3,417,812 Patented Dec. 24, 1968 ice said process lfurther comprising concurrently passing the other of said iluids through an elongated annular zone surrounding and contacting said bundle 4of tube elements and causing said other of said fluids to sequentially engage the exterior of said bundle in longitudinal flow at a number of spaced annular bypass positions along the bundle and at another number of alternate positions between said bypass positions to engage only the tube elements in the interior of the bundle in longitudinal flow, the number and extent of said positions maintained such that, relative to the amount of said other fluid handled, and the desired amount of heat to be transferred, an optimum combination of low pressure drop and high heat transfer conditions is achieved, the heat transfer properties of said tube elements being suticiently low to prevent variations in the flow rate conditions along the bundle from dominantly affecting the overall heat transfer performance of the process over a wide range of operating conditions.

Other objects and advantages will appear from a consideration of the following specifications and claims, taken in conjunction with the accompanying drawings in which:

FIGURE l is a partial longitudinal or side view of a heat exchanger apparatus embodying principles of the invention; with certain parts partially broken away to better illustrate the construction.

FIGURE 2 is a transverse cross-sectional view of the apparatus of FIGURE 1 taken 'at line 2-2 of FIGURE l.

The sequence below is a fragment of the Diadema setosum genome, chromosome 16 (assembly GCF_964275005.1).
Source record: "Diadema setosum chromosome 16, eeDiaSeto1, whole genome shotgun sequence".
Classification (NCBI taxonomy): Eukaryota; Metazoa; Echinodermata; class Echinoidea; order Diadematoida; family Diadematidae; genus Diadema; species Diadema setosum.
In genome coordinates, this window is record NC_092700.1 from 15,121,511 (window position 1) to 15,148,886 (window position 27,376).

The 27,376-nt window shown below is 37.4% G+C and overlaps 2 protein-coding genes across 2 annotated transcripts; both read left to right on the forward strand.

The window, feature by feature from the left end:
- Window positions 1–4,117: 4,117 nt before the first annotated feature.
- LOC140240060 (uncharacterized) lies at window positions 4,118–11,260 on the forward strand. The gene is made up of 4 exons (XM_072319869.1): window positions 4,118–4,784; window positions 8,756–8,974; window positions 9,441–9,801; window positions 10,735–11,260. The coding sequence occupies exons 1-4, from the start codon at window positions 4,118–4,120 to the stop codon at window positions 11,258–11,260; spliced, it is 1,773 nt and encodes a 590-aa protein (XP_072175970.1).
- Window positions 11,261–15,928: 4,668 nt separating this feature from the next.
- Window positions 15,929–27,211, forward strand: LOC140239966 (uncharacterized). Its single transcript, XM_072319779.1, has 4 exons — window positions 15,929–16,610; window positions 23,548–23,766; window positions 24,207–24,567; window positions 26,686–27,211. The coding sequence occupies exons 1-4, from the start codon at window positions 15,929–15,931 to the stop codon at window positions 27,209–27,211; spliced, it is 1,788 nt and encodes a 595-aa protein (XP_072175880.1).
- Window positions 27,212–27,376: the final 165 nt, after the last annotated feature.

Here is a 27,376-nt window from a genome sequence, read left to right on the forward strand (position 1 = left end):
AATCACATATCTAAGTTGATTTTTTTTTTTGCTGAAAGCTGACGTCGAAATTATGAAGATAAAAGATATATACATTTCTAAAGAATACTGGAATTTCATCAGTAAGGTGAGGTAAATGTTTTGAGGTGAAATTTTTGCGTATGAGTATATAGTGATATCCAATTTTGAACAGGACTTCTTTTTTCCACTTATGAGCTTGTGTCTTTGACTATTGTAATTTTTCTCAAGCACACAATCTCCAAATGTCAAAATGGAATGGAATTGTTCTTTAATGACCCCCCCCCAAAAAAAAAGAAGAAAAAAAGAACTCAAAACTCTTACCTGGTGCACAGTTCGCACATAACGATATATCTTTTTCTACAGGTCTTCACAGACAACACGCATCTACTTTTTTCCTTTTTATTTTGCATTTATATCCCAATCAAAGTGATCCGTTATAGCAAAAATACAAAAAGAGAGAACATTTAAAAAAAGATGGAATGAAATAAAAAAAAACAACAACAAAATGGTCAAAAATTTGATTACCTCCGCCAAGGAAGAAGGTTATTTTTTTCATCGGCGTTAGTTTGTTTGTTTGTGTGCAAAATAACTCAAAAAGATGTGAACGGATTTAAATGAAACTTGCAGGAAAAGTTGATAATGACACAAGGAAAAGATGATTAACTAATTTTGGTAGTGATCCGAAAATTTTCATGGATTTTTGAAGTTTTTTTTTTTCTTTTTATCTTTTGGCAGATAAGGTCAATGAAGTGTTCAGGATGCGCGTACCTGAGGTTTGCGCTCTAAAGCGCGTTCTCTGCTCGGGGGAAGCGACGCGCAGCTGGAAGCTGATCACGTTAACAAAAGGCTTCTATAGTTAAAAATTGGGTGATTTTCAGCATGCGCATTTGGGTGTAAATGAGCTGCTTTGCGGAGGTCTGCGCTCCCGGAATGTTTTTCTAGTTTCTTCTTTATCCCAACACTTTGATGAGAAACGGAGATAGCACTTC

FIGURE 3 is a schematic block diagram showing how the calculated fluid ow losses in heat exchanger performance may be broken down or analyzed.

FIGURE 4 is an enlarged showing of a number of tubular elements of ra heat exchanger illustrating how some of the relationships may be determined for use in determining a bafe arrangement to give optimum heat exchanger performance.

FIGURE 5 is a general schematic showing of a heat exchanger embodying features of the invention illustrating some of the important relationships `and features in determining a baille arrangement to give optimum heat exchanger performance.

FIGURE 6 is an enlarged view of a portion of the apparatus shown in FIGURE 2 illustrating in greater detail the adjustable securing means yfor securing elements 13 to member 10.

One preferred heat exchange apparatus embodying principles of this invention is shown in FIGURES l, 2, and 6. The apparatus shown in these figures comprises an elongated cylindrical casing member 1 formed of a suitable material, such as, for example, steel and provided with anged uid inlet and outlet connections 4 and 5 as shown. A compact elongated bundle (six to ten or more feet in length) of a relatively large number (from about 500 to about 10,000 or more) of small flexible tube elements 11 is positioned as shown inside casing member 1. The bundle of tube elements 11 is positioned in the casing member such that a substantial elongated annular clearance space exists between the outer periphery of the bundle and the inside of the casing member. The Tube elements 11 may be formed of a composition and in sizes disclosed in prior U.S. Patent 3,228,456. The composition preferred is a polyuorinated plastic such as a copolymer of tetrauoroethylene and hexafluoropropylene with a thermal conductivity of about 0.1 B.t.u./ hr./ft./ F. The tube elements in a bundle are preferably in a size range between about 5 and 275 mils outside diameter with a wall thickness between about 0.5 to about 30.0 mils, on centerlines spaced about LOI-2.00 diameters.

The open end portions of tube elements 11 of the bundle lie in a substantially coplanar arrangement (not shown) and are joined in a suitable manner to a header wall member or tube sheet (not shown) at each end of the casing member at the adapter members 6 and 7. Suitable header arrangements are disclosed in U.S. Patent 3,228,456 mentioned above and in prior copending application Ser. No. 389,109 filed Aug. 12, 1964, now Patent No. 3,277,959 in the name of Michael S. Withers.